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Cryptocurrency can bring additional problems when estate planning

| Jun 23, 2020 | Estate Planning |

Being an early adopter of new technologies such as cryptocurrency can create opportunities to make money before the rest of the world catches on. Yet, it can also create issues when the authorities are still deciding how to regulate it. If you are one of the estimated 11% of Americans who own cryptocurrency, you could be affected by future decisions the Internal Revenue Services (IRS) make about taxing it.

The IRS currently treats cryptocurrency as property, not funds

Profits you make when trading cryptocurrency are currently subject to capital gains tax. If you sell currency within a year of buying it, the IRS will tax it like ordinary income. If you have not declared all your transactions, you may find the IRS presents you or your family with a massive bill in the future if they decide to investigate. It has taken some cryptocurrency providers to court to force them to release details of people’s transactions.

Ensure your family can access your cryptocurrency when you die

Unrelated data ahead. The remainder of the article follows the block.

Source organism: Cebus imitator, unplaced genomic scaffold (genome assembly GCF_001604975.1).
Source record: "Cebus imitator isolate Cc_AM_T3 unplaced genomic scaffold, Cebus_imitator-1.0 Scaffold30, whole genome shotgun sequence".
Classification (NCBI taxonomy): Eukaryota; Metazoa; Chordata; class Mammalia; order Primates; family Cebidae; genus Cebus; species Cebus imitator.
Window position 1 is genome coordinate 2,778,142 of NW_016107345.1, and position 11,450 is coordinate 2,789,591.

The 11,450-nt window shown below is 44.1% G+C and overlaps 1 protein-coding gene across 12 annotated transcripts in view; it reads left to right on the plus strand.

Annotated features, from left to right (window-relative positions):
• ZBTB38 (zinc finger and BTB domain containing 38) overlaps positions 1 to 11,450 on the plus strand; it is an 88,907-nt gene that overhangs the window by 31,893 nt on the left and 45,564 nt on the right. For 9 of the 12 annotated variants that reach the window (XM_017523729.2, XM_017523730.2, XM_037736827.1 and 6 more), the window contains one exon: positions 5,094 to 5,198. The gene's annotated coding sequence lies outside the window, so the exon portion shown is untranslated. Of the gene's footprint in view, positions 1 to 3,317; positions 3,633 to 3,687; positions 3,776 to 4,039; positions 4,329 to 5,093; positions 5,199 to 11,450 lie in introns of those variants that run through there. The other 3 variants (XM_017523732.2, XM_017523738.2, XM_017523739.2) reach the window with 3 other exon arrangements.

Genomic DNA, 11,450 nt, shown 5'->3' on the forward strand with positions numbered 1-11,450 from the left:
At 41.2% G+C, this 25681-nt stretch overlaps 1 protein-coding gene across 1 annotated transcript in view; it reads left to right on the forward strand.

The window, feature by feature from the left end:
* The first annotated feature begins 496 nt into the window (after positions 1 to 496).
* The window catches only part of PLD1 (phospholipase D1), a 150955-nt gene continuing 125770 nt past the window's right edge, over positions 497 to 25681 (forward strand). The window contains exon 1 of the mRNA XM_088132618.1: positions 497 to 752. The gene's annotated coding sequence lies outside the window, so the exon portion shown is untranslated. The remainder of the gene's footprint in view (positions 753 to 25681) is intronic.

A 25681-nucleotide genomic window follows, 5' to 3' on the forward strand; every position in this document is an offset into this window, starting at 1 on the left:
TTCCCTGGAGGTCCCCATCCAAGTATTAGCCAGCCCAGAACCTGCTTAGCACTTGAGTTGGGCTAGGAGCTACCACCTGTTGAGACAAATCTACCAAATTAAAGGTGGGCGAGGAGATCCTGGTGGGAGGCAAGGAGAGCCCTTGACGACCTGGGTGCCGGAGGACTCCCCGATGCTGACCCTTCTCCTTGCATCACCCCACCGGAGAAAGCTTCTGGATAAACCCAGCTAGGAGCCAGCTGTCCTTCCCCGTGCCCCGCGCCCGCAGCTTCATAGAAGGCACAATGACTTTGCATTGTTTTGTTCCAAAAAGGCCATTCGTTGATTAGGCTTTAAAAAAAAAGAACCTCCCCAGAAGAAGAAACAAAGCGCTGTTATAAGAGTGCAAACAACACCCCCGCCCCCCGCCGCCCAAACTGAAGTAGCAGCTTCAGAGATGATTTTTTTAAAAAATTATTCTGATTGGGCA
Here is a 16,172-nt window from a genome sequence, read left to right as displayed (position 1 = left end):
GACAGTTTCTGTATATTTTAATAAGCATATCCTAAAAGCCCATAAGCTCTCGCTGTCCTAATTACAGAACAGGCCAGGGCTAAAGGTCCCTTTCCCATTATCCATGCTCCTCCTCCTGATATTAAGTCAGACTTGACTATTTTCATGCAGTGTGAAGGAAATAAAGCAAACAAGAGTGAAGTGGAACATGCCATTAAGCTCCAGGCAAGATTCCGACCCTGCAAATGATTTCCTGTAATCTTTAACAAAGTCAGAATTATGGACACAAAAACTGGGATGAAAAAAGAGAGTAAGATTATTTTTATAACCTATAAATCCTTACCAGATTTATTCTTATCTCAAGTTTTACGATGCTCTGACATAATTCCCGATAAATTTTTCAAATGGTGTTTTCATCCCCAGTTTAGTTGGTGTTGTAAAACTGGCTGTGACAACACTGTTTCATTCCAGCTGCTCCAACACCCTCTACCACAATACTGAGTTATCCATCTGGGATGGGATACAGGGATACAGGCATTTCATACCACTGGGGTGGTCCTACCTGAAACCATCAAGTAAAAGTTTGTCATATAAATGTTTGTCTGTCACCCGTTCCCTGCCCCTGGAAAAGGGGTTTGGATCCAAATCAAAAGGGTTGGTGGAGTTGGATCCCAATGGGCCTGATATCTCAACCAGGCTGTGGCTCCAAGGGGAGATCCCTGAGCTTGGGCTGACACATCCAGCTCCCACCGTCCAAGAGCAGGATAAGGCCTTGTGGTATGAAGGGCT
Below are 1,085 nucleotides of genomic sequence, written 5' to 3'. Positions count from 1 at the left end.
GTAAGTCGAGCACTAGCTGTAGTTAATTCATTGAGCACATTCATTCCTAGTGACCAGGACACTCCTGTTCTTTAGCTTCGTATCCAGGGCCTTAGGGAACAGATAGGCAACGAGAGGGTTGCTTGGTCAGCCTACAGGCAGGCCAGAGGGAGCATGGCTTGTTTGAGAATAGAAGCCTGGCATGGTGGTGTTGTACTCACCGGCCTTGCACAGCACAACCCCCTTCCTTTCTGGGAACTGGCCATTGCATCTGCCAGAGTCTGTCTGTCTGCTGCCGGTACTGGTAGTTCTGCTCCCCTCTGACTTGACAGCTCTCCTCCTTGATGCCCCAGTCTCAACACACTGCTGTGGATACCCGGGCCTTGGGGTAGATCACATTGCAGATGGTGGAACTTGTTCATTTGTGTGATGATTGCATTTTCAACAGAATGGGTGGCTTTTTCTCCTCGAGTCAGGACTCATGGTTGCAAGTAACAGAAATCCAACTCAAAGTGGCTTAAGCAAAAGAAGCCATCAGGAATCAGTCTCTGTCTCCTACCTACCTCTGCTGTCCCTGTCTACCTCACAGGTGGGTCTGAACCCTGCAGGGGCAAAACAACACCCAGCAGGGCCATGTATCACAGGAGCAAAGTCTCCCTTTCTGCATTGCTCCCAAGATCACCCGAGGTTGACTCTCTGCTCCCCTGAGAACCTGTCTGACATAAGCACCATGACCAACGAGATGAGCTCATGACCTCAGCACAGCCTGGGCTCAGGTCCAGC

One of the disadvantages of such a secure and untraceable finance system is that you could inadvertently prevent your family from ever accessing your fund when you die. They may never know it exists, let alone how to access it. You will need to provide them with the virtual keys to your account, explain how it works and include it in your will.

Cryptocurrency is just one of the digital assets you need to include as part of your estate plan. An attorney can help you understand the best way to do so per the latest laws. They can explain how to comply with California’s Revised Uniform Fiduciary Access to Digital Asset Act to make it easier to transfer your digital assets to your family.

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